While you may not pull the calipers on a daily basis, any type of service to the axle you would have to crack the brake lines. We all know you will be taking that apart more in a year than the Joe Schmoe that would typically be buying the truck of the lot would in a lifetime. Alot of those people won't even see a dirt road in their lifetime let alone what you or I might put a vehicle through. Bleeding the brakes always never seems to go as easy or as fast as it should to not get a piece of hose to put in there. Well, at least for me anyway. :tonka:
 

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Covered in mud...
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Discussion Starter #12
Overall, the conversion wasn't bad, but if you don't have a big press, it'd be a nightmare. (pressing in and out all the wheel studs and removing and reinstalling the bearing + retainer). The thing I like about this setup, is that I already had the calipers and rotors, since I upgraded the fronts, and also they are smaller area then the calipers used in the sky kit, so the bias from front to back is improved.

If I have any spare soft lines around the garage, I'll use them but if not, I'll just run hard line. I know stock rear brake lines are a male flare one side and female flare on the other side, so they'd work.
 

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Discussion Starter #13
We all know you will be taking that apart more in a year than the Joe Schmoe that would typically be buying the truck of the lot would in a lifetime.

:confused:

This was the first time in 2 years that I did anything with the front or rear brakes, or anything with the rear axle.

The only reason to remove the rear shafts is to replace one, which In that case, I'm having to remove the hard line to plug it anyway...
 

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I'll Finsh One, One Day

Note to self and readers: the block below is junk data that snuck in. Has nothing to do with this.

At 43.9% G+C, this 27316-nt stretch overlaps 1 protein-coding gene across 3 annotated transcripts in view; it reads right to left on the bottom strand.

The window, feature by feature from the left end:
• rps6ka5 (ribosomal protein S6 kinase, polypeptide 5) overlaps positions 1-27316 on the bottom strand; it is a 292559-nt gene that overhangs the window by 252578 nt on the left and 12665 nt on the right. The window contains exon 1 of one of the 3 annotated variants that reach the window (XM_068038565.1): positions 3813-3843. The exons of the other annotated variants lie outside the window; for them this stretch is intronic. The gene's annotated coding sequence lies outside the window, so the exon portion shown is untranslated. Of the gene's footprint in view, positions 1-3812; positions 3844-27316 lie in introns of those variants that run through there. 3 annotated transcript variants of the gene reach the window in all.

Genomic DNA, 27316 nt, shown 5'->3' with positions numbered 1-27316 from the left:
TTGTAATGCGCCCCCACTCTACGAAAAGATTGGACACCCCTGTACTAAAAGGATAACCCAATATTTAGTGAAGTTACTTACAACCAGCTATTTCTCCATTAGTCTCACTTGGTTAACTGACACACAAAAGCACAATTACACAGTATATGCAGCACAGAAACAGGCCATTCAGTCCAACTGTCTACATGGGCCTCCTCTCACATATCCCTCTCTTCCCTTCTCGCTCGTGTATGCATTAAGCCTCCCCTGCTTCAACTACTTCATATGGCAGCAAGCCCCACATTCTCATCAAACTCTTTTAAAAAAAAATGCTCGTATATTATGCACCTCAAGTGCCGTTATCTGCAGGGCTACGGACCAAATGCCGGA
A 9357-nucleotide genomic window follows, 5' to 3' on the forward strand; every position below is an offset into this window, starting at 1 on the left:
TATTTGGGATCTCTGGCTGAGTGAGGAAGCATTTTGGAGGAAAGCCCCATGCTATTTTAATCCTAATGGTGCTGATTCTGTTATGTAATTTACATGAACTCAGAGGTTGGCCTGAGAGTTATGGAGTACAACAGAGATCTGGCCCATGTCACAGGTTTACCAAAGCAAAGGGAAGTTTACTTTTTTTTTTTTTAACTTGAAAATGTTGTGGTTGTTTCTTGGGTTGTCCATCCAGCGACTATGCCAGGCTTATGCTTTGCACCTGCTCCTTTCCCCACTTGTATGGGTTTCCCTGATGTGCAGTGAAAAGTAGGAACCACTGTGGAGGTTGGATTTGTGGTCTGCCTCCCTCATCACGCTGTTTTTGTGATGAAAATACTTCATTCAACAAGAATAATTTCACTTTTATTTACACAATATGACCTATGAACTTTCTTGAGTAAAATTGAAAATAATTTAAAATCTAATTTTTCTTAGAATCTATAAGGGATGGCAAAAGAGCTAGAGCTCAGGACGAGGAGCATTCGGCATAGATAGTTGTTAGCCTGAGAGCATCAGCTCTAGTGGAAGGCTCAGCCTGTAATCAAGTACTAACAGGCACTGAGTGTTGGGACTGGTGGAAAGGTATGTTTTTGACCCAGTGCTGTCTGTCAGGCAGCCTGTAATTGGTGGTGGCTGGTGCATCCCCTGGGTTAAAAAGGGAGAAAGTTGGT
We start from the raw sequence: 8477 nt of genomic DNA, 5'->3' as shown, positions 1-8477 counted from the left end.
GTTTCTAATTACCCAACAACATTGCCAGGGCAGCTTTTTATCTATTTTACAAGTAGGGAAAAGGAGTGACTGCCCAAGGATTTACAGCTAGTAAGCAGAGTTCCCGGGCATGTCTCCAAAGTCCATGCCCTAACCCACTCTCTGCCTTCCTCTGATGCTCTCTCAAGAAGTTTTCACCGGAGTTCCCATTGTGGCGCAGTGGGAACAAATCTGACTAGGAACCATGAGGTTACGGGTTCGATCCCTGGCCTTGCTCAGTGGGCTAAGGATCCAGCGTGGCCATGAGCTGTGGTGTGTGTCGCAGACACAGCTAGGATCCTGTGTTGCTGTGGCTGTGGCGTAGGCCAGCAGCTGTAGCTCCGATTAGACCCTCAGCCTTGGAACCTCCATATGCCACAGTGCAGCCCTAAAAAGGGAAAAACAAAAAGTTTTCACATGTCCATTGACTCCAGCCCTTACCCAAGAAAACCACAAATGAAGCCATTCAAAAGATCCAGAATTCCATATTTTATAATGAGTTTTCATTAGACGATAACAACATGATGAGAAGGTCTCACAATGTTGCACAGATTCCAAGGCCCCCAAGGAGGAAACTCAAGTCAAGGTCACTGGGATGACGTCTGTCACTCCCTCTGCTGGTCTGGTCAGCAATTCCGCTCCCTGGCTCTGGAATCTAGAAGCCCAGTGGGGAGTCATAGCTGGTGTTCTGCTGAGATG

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So did you basicly use your 85 toyota front rotors and calipers on the back and made brackets. Think i might have to do that cuz i have drilled and slotted rotors on the front and want to go to the fj rotor, ifs caliper set up and dont want my nice rotors to go to waste. Pictures please. Whole right up would be real nice if your willing to take the time to do it. Really want to go that route.
 

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Discussion Starter #15
I'll snap some pics tonight, and post sometime this weekend. My picture server is down.

But yes, you take your old solid rotors, bore out the center hole a little bit, press in new studs, bolt up the brackets, etc..

You want to get the V6 front calipers, not just the IFS ones, the V6 ones have bigger pistons, about a 25% gain in piston area, and have cooling fins. If you have spacers, they should fit cleanly, otherwise, you have to grind the fins a little for most wheels...
 

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So long as you are bump stopped. So, the lines won't crsh on anything you should be fine. I would run a flex line from the hard line to the caliper. That way the caliper can float on it's pins without binding the lines. It'll be easier to do the rear brakes to.
x2. I have my calipers to rubber lines over the spring pack / axle then to a hard line along the axle tube. Bumpstops will help protect too.

 

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Covered in mud...
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Discussion Starter #18
x2. I have my calipers to rubber lines over the spring pack / axle then to a hard line along the axle tube. Bumpstops will help protect too.

But are you running floating calipers? My calipers are bolts firmly to the brackets and DO NOT move. The factory configuration for these calipers is to run hard line into them.

Hmm, I do think I have a spare pair of line on the parts truck....